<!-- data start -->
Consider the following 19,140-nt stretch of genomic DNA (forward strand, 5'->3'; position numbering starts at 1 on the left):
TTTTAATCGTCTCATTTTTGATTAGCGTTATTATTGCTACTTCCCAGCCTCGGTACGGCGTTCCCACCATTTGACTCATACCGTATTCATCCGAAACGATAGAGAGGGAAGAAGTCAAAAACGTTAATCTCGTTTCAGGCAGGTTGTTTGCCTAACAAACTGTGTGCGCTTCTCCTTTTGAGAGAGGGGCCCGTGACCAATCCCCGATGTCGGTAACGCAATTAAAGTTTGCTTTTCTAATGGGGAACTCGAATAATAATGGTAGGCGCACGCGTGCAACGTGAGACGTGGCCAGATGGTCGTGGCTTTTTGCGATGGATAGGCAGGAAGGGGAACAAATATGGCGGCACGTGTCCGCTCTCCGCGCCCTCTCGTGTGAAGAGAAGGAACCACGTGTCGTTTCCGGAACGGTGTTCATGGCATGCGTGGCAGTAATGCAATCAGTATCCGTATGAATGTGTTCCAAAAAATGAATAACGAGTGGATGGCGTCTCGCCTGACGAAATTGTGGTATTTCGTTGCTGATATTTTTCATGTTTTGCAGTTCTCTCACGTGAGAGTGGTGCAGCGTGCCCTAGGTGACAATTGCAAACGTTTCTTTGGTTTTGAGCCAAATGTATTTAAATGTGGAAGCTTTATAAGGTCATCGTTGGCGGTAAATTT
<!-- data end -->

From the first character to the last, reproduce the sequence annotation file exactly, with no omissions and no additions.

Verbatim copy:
Consider the following 19,140-nt stretch of genomic DNA (forward strand, 5'->3'; position numbering starts at 1 on the left):
TTTTAATCGTCTCATTTTTGATTAGCGTTATTATTGCTACTTCCCAGCCTCGGTACGGCGTTCCCACCATTTGACTCATACCGTATTCATCCGAAACGATAGAGAGGGAAGAAGTCAAAAACGTTAATCTCGTTTCAGGCAGGTTGTTTGCCTAACAAACTGTGTGCGCTTCTCCTTTTGAGAGAGGGGCCCGTGACCAATCCCCGATGTCGGTAACGCAATTAAAGTTTGCTTTTCTAATGGGGAACTCGAATAATAATGGTAGGCGCACGCGTGCAACGTGAGACGTGGCCAGATGGTCGTGGCTTTTTGCGATGGATAGGCAGGAAGGGGAACAAATATGGCGGCACGTGTCCGCTCTCCGCGCCCTCTCGTGTGAAGAGAAGGAACCACGTGTCGTTTCCGGAACGGTGTTCATGGCATGCGTGGCAGTAATGCAATCAGTATCCGTATGAATGTGTTCCAAAAAATGAATAACGAGTGGATGGCGTCTCGCCTGACGAAATTGTGGTATTTCGTTGCTGATATTTTTCATGTTTTGCAGTTCTCTCACGTGAGAGTGGTGCAGCGTGCCCTAGGTGACAATTGCAAACGTTTCTTTGGTTTTGAGCCAAATGTATTTAAATGTGGAAGCTTTATAAGGTCATCGTTGGCGGTAAATTT